After a log was hewn square with an axe, and if someone wanted lumber for joists, flooring, or siding, the timber would then be taken to a pit saw.
Operating a human powered saw is much more labor intensive than swinging an axe. I have found that it only takes a few strokes of the saw before the first time user has had quite enough. Never volunteer to be the man under the timber, you do not want to be the person at the bottom of this pit who is showered upon with sawdust all day.
Notice the saw patterns that this form of cutting lumber creates.
When salvaging a house this is often a great indicator of the age of the home. Circular saws came into existence around 1800 (which of course created circular patterns). The type of saw pattern seen on a houses framing members can clue a person in as to which side of that century mark the home is from.
The appreciation for these vertical markings on lumber leads “old house guys” today to seek out new lumber (when it is needed) from sawmills that cut their lumber with band-saw mills which create similar vertical markings to that of the 18th century and earlier.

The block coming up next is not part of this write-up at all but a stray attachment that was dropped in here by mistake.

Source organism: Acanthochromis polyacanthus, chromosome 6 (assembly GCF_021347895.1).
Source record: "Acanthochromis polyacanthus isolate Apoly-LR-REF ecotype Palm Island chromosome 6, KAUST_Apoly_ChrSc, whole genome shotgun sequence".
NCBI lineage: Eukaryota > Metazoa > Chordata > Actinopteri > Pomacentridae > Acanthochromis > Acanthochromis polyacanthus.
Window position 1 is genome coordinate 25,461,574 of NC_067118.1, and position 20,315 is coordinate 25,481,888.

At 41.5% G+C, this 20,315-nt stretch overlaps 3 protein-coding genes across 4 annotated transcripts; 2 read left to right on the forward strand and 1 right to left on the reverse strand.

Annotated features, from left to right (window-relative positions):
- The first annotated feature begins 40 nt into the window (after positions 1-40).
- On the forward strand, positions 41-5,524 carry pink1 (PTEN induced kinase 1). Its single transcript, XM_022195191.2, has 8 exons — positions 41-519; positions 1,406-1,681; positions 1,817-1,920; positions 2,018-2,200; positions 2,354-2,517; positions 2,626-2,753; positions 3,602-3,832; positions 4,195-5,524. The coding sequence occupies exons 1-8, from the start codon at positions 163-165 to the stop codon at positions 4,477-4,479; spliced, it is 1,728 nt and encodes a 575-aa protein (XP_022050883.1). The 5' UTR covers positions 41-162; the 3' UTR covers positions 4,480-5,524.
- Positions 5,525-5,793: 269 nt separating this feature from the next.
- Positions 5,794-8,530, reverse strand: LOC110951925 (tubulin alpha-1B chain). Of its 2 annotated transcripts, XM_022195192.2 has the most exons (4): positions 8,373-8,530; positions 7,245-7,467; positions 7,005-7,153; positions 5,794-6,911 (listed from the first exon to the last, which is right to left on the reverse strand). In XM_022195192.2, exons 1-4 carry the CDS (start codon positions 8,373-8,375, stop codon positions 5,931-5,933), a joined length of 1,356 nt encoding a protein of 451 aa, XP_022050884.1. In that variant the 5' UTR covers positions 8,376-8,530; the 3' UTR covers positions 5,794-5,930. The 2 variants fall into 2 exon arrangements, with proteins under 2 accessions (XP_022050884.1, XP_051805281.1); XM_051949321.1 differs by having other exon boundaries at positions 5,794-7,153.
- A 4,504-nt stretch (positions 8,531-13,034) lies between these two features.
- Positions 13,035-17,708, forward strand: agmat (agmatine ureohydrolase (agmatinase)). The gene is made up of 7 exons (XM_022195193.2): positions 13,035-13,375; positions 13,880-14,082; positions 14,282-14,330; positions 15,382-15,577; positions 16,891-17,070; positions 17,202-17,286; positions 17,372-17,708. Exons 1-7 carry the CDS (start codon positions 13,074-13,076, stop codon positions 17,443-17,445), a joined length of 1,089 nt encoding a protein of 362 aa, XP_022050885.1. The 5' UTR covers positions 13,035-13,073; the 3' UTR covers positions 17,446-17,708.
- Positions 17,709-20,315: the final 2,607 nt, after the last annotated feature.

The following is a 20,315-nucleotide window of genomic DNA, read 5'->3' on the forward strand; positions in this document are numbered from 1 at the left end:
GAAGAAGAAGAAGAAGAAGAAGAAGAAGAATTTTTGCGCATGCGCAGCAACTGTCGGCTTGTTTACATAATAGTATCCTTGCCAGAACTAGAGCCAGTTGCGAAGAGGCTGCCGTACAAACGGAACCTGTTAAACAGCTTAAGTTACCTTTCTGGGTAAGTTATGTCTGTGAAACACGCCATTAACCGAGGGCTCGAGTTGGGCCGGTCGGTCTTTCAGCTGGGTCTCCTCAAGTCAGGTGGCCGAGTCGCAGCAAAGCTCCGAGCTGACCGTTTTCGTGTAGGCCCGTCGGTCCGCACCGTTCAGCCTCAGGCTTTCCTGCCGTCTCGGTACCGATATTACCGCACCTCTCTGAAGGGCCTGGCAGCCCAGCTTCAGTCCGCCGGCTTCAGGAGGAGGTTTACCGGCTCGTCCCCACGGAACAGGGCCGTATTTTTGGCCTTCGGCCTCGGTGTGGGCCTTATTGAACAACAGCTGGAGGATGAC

Often squared timbers were taken to a pit saw and these hewn members would be sawn into three ceiling joists. This would create one joist which would have sawn marks on two sides, and two joists that would each have a sawn face on one side and an axe hewn face on the other. It’s a treat to go into an 18th century house and spot this two to one ratio. I’ve pointed this feature out to both architectural historians and tour guides who had never heard of this.
This sketch is from Eric Sloane’s book “Museum of Early American Tools” which is one the books on my recommended reading list (the link to which can be found on the home page). This will be my last posting of Sloane’s sketches. I hope you have enjoyed them.